The new leaseholder and manager was Hendrick van Loe, whose family branch goes back to Bruen van den Loe (van Abroeck)(ca. 1445 - ca. 1509), judge of Weeze. Bruen was an illigitimate son of Heijlken van Abroeck and knight Johan von Loe, who was court master to the Duke of Kleve and also bought Wissen Castle in Weeze, which is still the residence of the Von Loë family.
Family tree Bruen van de Loe
Bruen's descendant Hendrick van Loe married the then daughter of the master miller Hendrick Ver, Mrs Engelberta Ver. The entire line of the van de Loo's of Asperden thus goes back to Hendrick and Engelberta van Loe.
Family tree Hendrick van de Loo
With the takeover of the mill the new tenant and miller concluded a direct contract with the Graefenthal monastery, so that no additional payments had to be made to an intermediate tenant, as had previously been the case with the von Wachtendonk family.
Since the right to use the Niers also included a fishing right, the lease was to be paid to the monastery in the form of deliveries of flour and fish.
After the 30- and 80-year wars had ended and the mill had been rebuilt, the mill trade was continued on a leasehold basis for almost 200 years until the Aspermühle was bought by Engelbert van de Loo (1778 - 1833) in 1805 in the course of the Napoleonic secularisation.
Mill wheel without housing before 1900 and view Triftstraße 1901
15 years later the fulling operation was discontinued, as it was probably no longer economically viable.
On the one hand, the cotton industry experienced an enormous boom at the end of the 18th century until the beginning of the 19th century, as it was able to produce much more cheaply due to the cheap extraction of raw materials through slavery and the beginning of industrialisation, with automated yarn spinning and weaving.
On the other hand, automation was also introduced in the wool spinning and weaving industry. This meant that wool was no longer processed by hand, but by machines in large cities and industrial centres.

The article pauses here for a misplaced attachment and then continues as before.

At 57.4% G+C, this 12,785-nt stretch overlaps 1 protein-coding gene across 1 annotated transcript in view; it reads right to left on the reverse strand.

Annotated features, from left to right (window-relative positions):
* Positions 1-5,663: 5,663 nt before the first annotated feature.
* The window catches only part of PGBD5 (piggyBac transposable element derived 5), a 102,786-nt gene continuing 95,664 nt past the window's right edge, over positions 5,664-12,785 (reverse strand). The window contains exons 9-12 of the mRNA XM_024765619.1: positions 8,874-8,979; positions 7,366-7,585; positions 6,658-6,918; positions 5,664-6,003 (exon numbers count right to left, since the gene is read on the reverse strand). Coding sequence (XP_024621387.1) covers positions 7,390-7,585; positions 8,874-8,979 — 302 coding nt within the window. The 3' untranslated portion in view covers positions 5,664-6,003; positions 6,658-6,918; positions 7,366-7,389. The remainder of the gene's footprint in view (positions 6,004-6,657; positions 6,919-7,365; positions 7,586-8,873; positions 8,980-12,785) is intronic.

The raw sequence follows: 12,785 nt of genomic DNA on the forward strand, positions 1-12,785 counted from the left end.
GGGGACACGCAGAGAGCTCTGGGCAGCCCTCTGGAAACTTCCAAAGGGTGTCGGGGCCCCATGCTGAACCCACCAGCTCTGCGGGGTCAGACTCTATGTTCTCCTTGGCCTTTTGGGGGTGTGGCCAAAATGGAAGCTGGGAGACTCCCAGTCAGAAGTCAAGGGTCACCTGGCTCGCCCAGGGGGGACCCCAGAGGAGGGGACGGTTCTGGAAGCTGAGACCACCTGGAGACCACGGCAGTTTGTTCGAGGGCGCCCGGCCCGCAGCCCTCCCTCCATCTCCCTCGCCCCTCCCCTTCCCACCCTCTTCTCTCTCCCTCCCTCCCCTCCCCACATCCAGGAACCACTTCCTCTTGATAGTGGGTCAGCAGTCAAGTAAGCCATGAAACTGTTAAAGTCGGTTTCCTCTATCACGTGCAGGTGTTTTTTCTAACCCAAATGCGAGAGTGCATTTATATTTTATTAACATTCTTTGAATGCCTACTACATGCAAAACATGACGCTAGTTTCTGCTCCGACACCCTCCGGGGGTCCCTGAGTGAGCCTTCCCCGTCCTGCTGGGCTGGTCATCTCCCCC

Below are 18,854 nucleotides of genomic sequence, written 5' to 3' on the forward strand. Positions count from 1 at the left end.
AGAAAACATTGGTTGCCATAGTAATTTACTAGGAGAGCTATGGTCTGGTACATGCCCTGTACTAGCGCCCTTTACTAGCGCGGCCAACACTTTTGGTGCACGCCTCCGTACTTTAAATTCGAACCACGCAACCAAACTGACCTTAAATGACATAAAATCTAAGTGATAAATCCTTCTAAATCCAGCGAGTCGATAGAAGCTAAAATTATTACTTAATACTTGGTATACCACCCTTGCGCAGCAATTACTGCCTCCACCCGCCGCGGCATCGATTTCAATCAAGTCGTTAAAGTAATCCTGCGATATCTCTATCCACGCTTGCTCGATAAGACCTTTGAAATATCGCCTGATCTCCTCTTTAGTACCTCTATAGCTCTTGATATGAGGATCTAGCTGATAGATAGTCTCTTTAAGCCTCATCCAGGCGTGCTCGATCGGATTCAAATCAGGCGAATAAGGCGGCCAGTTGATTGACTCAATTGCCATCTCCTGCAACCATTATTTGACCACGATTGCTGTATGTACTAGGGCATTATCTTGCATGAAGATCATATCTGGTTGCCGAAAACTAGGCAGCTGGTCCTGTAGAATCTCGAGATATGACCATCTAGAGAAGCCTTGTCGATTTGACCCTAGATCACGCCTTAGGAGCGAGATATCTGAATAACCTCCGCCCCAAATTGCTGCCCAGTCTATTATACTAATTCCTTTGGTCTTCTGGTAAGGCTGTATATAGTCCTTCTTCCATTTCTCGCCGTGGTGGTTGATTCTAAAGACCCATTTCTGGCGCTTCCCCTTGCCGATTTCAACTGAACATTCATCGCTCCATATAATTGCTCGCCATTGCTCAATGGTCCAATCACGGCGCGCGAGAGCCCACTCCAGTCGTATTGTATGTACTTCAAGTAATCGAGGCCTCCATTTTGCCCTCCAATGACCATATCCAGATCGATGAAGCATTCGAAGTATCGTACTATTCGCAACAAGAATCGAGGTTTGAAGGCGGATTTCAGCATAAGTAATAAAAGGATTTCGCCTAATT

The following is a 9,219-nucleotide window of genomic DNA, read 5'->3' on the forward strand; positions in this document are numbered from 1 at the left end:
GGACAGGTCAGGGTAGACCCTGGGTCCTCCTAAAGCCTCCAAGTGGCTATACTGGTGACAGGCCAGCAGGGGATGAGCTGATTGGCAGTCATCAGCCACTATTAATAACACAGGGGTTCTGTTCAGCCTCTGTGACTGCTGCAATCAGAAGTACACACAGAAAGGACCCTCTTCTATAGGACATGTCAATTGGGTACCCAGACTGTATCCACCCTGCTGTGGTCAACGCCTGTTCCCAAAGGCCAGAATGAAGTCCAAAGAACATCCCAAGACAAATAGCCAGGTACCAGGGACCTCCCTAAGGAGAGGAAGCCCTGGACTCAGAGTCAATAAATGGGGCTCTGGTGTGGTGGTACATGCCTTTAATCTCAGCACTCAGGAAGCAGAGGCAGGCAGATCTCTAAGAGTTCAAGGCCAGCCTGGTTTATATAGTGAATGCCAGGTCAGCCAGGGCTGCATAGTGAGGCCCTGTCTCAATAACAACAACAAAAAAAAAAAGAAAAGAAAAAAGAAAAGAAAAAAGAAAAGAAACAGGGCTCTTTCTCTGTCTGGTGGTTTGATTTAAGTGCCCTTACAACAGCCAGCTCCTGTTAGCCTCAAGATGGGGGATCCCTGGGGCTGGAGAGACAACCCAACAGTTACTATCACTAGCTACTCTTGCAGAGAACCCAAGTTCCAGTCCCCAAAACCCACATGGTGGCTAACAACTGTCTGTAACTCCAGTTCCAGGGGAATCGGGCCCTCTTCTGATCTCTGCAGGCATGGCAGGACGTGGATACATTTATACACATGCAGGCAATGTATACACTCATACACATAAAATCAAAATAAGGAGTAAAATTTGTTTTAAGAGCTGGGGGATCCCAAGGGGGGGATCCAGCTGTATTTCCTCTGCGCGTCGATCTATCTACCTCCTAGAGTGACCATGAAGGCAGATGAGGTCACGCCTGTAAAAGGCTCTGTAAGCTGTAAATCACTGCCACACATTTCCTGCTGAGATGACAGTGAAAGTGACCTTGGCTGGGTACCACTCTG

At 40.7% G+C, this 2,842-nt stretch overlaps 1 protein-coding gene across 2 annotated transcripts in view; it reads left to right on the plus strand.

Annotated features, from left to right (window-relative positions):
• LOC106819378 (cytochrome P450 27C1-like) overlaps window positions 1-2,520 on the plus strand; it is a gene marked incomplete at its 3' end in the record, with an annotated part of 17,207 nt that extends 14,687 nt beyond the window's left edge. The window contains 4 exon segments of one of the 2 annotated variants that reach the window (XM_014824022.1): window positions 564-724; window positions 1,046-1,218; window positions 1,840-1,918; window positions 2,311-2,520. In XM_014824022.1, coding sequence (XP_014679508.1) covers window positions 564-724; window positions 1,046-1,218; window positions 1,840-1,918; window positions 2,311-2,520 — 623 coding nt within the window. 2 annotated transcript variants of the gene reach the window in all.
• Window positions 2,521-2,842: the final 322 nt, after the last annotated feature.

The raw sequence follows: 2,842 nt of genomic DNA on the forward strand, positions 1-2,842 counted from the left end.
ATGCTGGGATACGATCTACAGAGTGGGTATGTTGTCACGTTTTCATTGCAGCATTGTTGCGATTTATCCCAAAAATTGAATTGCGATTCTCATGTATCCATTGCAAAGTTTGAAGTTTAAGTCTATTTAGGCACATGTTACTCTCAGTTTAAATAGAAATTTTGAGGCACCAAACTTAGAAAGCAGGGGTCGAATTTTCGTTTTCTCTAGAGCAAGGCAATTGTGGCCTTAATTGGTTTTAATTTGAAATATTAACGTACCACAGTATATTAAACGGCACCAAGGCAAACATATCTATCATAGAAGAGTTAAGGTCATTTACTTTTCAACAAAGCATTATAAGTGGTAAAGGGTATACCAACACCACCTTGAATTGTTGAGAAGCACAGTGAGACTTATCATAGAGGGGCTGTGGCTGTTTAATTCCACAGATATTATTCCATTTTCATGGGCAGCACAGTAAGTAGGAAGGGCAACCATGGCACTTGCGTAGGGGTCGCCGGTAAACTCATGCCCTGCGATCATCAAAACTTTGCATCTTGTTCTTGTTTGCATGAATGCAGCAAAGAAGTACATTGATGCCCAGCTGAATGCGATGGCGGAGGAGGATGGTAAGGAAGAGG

This made individual processing steps such as fulling in rural areas clearly unprofitable and intensified the decline of the wool industry in structurally weak areas, which began at the beginning of the 19th century.
From 1833 the mill was taken over and continued by Wilhelm van de Loo, mayor of Asperden and Kessel.
Here is a picture from 1850.
Since the van de Loo's were quite enterprising, they expanded the mill operation in 1864 with another mill wheel, which powered an oil press and a gang saw.
As Asperden is situated directly at the Reichswald, the acquisition of the saw must have made sense, as there were large quantities of wood available here due to the forestry.
Video frame saw
Unfortunately, this expansion was not completely free of conflict, as more and more farmers complained about the constant flooding of their fields due to the necessary two-stage damming of the water.
This conflict finally ended before the Reichsgericht in Leipzig and was decided in favour of the van de Loo family, as it could be proven that due to the use of two mill wheels, the strong damming was necessary.
Flooding of the Niers meadows
The mill trade could therefore continue undisturbed for the time being, until in 1932, due to the straightening of the Niers, the mills had to be converted to electric drive.
Niers river course in its natural state, before straightening.
Niers river course after straightening
Fortunately, the Aspermühle survived the turmoil of the 2nd World War without damage, although the Lower Rhine was heavily fought over.
The mill fire in 1959:
It is all the more regrettable that it fell victim to another devastating fire in 1959.
Newspaper clipping fire Aspermühle
Extinguishing work at the Aspermühle
History of the Aspermühle after 1959:
Although the mill building was subsequently rebuilt in its original form, milling operations were nevertheless discontinued due to the 1957 Mill Act, which primarily affected small and medium-sized mills.
Reconstruction of the Aspermühle
As there was a significant surplus of mills in Germany, mill owners were paid compensation in return for shutting down their mill for 30 years.
After that, the Aspermühle's operations were limited to animal feed production and grain trading until 1975.
Aspermühle before the fire
But also afterwards the mill building was used further. First by the cocoa trader Evers, who still lives in Goch. Later a bookshop was run by a family member.
After the mill stood empty for a few years, it has been enjoying brisk activity again since 2009, as naturwaren-niederrhein GmbH has its headquarters here and sells high-quality organic food from there.
Since then, extensive restoration work has been carried out, including renewing the roof truss and roofing and restoring the old wheelhouse and warehouse to their former glory.